June 2, 2016
The Portland Brownfield Program is getting more help from the U.S. Environmental Protection Agency (EPA) to identify and clean up contaminated properties. A pair of $200,000 EPA grants will allow the Brownfield Program to give free technical and financial assistance to Portland property owners concerned about possible contamination on their land. Free technical assistance is available for brownfields anywhere in the city, but the grants will provide financial assistance on brownfields in the target area of east Portland.
Similar grants in the past have helped fund several brownfield projects, including the Dharma Rain Zen Center at SE 85th Avenue and Siskiyou Street. The nonprofit Buddhist institution is converting the former quarry and landfill into its new campus with facilities for meditation, classes and living quarters.
A brownfield is a site where past use has left contamination in the soil or groundwater, or where concern about contamination prevents the property’s re-use. The sites of former gas stations, metal plating facilities and dry cleaners are common examples of brownfields. Many sites now considered brownfields once provided jobs and helped fuel the economy. Redeveloping brownfields stimulates the economy while protecting water quality, green space and public health.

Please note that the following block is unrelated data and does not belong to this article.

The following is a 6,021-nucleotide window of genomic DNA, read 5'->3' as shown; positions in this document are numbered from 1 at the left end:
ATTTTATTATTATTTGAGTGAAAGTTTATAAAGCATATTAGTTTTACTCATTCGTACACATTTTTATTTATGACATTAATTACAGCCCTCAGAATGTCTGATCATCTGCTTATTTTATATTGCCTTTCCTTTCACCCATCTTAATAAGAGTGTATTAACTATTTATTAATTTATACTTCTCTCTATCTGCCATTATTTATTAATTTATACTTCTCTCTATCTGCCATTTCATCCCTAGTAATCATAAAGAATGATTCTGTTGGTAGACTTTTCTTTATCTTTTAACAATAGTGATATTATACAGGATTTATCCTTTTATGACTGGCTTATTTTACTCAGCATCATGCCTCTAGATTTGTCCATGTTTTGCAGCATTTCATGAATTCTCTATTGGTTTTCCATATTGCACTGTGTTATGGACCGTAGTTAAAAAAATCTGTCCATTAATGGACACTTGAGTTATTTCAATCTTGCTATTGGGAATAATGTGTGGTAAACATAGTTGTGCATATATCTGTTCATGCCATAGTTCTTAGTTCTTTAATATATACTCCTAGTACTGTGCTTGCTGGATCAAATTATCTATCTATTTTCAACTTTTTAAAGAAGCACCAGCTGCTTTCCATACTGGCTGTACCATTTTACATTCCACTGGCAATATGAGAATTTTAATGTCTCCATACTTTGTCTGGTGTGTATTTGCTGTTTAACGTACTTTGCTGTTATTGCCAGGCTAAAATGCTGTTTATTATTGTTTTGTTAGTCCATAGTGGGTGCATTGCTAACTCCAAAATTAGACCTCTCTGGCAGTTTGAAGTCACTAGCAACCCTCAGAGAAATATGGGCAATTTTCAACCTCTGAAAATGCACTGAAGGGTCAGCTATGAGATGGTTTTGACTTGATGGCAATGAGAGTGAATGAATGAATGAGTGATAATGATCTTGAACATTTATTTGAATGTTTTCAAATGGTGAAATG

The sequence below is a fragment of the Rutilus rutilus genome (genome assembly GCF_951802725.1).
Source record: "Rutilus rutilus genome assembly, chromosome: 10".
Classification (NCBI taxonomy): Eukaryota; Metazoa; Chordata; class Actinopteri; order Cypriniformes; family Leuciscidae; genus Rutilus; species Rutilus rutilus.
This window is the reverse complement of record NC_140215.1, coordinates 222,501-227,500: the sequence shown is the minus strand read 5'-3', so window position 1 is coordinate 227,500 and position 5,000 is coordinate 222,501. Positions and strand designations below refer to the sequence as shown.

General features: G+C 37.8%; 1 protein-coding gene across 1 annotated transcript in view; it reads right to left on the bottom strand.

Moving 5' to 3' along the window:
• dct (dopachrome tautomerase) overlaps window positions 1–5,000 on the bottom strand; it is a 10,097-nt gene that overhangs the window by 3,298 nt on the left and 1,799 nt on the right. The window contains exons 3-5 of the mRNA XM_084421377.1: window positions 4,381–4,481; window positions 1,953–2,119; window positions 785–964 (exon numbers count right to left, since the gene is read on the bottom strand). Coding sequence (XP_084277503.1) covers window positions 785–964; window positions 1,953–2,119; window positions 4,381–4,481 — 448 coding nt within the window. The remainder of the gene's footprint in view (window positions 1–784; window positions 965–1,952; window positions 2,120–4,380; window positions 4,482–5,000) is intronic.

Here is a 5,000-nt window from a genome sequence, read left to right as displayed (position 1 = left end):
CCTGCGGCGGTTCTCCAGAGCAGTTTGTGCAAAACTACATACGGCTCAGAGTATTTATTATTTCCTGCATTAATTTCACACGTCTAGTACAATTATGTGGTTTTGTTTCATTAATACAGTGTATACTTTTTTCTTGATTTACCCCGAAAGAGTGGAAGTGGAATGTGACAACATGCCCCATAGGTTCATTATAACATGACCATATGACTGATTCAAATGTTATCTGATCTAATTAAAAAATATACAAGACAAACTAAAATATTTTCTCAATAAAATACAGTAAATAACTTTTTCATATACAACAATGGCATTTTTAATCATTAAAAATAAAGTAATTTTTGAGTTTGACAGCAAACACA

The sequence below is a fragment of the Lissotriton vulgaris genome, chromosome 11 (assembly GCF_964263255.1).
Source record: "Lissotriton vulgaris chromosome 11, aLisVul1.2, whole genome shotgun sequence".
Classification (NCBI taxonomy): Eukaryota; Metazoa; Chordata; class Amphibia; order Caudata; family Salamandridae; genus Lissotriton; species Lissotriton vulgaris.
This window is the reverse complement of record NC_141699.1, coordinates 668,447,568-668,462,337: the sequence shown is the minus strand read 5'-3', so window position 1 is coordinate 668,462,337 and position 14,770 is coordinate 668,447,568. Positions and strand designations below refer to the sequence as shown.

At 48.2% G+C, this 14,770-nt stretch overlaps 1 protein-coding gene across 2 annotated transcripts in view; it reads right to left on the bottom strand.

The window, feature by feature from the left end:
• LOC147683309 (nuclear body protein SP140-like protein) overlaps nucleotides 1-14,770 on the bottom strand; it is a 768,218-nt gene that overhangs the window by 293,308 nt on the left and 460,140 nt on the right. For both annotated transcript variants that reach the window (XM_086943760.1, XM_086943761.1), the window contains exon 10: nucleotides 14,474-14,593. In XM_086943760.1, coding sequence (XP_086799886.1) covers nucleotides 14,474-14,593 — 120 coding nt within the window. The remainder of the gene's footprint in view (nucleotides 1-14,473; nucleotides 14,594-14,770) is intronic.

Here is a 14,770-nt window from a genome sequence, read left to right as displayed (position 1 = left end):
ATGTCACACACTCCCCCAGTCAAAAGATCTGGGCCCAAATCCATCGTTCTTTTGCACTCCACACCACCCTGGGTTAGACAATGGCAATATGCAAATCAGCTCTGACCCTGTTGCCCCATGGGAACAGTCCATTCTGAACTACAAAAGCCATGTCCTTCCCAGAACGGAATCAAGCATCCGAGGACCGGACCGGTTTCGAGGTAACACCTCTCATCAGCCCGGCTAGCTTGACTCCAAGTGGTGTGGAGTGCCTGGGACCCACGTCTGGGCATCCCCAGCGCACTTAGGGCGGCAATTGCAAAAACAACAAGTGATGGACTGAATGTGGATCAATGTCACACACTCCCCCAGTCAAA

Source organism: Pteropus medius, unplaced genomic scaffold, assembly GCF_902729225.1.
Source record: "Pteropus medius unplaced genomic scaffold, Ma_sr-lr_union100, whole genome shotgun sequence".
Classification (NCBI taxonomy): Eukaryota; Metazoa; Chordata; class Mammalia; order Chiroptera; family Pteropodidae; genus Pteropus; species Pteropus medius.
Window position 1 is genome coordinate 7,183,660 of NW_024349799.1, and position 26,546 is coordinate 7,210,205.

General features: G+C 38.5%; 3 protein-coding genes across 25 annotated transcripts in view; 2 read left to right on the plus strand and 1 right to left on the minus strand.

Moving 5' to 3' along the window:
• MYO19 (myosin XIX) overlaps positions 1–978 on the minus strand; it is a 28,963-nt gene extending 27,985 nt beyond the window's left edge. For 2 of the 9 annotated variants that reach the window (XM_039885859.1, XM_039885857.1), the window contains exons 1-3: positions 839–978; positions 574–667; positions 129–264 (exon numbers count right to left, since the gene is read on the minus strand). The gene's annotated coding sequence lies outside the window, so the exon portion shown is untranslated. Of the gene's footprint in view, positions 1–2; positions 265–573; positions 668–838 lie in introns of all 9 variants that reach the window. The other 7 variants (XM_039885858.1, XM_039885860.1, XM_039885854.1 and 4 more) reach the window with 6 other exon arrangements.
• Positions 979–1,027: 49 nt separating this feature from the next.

For nearly 20 years, Portland has provided technical and financial support to help property owners, developers, and community members recover neighborhood lands. Portland was a recipient of one of the first EPA brownfield grants in 1998.
A 2011 EPA grant helped Portland establish a Brownfield Revolving Loan Fund available to property owners to clean contaminated soil on their land. In addition to managing the loan fund, the Portland Brownfield Program offers free technical and financial assistance to property owners and developers.
For more information, contact the Brownfield Program at 503-823-7764 or visit www.brownfield.org.
The Bureau of Environmental Services works with Portland residents and businesses to protect water quality, public health, and the environment through wastewater collection and treatment, sewer construction and maintenance, stormwater management, and stream and watershed restoration.